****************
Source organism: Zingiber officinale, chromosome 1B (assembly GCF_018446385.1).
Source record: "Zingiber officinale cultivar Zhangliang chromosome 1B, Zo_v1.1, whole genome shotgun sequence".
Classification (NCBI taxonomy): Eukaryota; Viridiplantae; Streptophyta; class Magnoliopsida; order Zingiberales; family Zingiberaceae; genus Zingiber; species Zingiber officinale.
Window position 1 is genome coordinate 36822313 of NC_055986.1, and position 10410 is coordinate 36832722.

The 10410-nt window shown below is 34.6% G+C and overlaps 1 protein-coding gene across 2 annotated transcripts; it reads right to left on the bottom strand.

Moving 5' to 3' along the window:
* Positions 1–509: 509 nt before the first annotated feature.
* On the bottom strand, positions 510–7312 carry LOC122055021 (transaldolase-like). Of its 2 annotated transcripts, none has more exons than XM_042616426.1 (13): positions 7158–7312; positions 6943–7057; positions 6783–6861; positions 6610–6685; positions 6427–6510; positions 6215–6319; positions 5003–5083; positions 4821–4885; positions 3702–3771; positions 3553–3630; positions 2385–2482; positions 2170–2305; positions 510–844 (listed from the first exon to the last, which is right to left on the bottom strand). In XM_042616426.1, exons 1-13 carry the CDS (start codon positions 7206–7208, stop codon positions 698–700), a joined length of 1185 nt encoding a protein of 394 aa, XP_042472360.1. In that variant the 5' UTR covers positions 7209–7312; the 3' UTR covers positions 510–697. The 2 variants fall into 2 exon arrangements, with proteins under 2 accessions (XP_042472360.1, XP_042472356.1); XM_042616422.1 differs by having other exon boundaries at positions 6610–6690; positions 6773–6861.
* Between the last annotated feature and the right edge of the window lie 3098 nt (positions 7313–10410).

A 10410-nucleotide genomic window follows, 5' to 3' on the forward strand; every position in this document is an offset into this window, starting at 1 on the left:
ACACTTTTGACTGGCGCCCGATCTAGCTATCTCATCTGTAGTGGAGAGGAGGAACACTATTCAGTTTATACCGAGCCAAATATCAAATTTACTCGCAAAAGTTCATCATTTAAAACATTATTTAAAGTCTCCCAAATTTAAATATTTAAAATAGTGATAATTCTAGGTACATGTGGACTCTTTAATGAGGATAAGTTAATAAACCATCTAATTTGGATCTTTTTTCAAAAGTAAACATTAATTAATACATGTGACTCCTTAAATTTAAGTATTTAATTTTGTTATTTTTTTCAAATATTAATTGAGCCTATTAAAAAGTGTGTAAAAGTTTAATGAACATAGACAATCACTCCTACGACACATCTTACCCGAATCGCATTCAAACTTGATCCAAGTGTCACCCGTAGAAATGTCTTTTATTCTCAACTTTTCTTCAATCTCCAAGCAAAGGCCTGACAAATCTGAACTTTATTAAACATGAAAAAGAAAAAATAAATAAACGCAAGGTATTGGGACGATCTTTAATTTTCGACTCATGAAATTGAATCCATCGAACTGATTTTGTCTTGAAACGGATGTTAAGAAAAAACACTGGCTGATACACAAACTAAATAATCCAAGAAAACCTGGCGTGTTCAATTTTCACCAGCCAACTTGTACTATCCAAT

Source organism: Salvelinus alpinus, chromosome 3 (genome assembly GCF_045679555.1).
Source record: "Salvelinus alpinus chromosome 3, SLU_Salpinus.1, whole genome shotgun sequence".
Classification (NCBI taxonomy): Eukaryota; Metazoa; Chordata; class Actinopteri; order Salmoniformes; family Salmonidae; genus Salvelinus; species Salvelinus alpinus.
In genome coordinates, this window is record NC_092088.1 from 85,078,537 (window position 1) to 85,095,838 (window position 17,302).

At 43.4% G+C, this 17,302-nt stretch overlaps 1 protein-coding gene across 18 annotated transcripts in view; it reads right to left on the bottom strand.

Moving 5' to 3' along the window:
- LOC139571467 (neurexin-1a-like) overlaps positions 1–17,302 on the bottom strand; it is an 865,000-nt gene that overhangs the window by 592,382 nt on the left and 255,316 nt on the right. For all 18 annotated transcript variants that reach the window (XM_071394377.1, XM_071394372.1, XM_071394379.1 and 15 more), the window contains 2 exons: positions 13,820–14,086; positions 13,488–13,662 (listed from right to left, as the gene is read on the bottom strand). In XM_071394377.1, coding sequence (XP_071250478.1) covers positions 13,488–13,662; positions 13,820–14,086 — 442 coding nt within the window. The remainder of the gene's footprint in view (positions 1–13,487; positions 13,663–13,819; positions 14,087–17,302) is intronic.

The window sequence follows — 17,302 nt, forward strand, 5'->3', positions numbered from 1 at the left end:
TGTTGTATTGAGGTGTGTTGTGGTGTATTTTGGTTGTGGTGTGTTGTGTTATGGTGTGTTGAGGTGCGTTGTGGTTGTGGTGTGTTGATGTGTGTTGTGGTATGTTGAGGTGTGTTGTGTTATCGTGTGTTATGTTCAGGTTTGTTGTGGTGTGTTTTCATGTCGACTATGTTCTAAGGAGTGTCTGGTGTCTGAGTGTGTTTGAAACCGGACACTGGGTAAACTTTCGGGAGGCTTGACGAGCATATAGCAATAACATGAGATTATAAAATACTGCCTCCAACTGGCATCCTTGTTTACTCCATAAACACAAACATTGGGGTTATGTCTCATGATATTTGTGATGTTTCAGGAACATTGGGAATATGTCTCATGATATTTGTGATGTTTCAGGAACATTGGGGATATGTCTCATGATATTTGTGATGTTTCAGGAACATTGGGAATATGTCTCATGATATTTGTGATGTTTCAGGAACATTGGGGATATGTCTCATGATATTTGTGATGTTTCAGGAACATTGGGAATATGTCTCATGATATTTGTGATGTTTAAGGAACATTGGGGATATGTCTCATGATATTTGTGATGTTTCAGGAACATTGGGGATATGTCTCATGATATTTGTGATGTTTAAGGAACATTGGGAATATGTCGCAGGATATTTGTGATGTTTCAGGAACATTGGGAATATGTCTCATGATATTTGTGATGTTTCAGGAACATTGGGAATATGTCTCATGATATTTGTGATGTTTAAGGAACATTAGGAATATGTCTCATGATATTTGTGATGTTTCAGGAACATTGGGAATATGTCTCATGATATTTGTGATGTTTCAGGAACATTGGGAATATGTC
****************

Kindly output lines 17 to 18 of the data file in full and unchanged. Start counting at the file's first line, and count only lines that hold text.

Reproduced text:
Moving 5' to 3' along the window:
- LOC139571467 (neurexin-1a-like) overlaps positions 1–17,302 on the bottom strand; it is an 865,000-nt gene that overhangs the window by 592,382 nt on the left and 255,316 nt on the right. For all 18 annotated transcript variants that reach the window (XM_071394377.1, XM_071394372.1, XM_071394379.1 and 15 more), the window contains 2 exons: positions 13,820–14,086; positions 13,488–13,662 (listed from right to left, as the gene is read on the bottom strand). In XM_071394377.1, coding sequence (XP_071250478.1) covers positions 13,488–13,662; positions 13,820–14,086 — 442 coding nt within the window. The remainder of the gene's footprint in view (positions 1–13,487; positions 13,663–13,819; positions 14,087–17,302) is intronic.